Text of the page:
Sansom follows the further adventures of Matthew Shardlake, Serjeant at Law (Heartstone, 2011, etc.), as the good lawyer is summoned by Queen Catherine during the last days of Henry VIII’s reign.
Amid "ancient monasteries destroyed, monks pensioned off...persecutions and burnings," Henry ripped the English church from Rome. In 1546, "Royal Supremacy" rules, but struggles remain in the king’s court: Conservatives "would keep the Mass"; reformists "would end what Catholic ceremonies remain"; and among the people, secret Anabaptists strive for a classless, communal society. Sansom fills his saga with historical personages, many of whom are zealots. Others—including Shardlake’s mortal enemy, Sir Richard Rich—follow royal tides. "The reformist group at court…is an alliance of family interests," and the queen is mired in the middle. Queen Catherine, whom Shardlake admires as "the most good and honorable lady I have ever met," has written Lamentation of a Sinner, a religious confession, which may cost her the king’s loyalty. The book has been stolen, and Shardlake is temporarily named to the Queen’s Learned Council and dispatched by her uncle, Lord Parr, to retrieve it. While coping with personal household duplicity and a fractious legal dispute over a will, Shardlake stumbles in to murders, conspiracies and more than one sword fight, all set against the panorama of brilliantly sketched 16th-century London. Despite warnings that "thunder circles around thrones," Shardlake is drawn into the "gilded sewer-pit" of Whitehall, where at last he’s brought to face the master manipulator, the dying Henry, "blue eyes…hard and savage." Shardlake survives only to be sent by the widowed queen to counsel the princess Elizabeth, a suggestion that another adventure awaits.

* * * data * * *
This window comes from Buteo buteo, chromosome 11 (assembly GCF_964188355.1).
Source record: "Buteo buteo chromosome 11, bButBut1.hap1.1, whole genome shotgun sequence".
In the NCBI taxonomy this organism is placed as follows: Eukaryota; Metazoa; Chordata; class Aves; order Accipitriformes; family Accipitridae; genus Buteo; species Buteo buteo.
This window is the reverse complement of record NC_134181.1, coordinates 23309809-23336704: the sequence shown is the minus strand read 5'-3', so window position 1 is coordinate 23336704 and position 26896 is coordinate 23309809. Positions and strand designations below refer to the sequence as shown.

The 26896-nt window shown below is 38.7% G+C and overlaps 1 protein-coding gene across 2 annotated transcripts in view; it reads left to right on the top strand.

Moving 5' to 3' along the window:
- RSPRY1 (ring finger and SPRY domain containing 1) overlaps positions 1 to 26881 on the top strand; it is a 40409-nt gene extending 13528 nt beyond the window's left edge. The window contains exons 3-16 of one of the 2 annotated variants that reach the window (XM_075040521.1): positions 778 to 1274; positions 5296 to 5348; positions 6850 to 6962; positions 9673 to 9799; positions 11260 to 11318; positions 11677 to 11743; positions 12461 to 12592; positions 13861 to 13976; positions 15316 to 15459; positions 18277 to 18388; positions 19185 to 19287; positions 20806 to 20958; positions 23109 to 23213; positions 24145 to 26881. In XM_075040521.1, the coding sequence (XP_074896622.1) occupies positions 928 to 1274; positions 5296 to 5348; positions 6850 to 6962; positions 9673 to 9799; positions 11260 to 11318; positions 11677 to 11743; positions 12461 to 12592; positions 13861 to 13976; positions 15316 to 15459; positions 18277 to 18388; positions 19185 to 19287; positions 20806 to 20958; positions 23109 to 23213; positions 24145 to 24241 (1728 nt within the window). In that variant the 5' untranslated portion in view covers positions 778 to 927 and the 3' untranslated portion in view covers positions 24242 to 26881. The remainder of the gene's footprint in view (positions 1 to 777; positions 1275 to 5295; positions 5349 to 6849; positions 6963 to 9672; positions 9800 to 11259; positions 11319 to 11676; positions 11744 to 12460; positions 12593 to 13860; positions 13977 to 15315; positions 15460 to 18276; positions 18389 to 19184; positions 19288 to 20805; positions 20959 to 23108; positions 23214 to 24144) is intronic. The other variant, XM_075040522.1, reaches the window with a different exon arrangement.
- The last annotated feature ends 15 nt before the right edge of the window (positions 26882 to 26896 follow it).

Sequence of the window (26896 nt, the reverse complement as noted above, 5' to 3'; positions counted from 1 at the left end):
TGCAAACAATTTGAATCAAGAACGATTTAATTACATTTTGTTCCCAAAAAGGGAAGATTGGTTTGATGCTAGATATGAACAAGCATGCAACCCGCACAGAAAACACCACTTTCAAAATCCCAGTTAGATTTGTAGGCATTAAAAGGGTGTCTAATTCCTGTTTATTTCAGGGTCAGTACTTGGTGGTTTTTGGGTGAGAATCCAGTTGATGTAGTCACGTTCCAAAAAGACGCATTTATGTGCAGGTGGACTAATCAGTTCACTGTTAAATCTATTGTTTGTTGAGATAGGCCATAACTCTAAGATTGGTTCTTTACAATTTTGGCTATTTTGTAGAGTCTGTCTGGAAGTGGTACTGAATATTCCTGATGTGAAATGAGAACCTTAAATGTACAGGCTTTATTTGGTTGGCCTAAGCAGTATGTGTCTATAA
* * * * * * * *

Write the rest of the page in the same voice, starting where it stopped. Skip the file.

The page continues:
Shakespearean characterization and Byzantine plotting: Amid all the stink and muck of Tudor London, Sansom offers a master class in royal intrigue.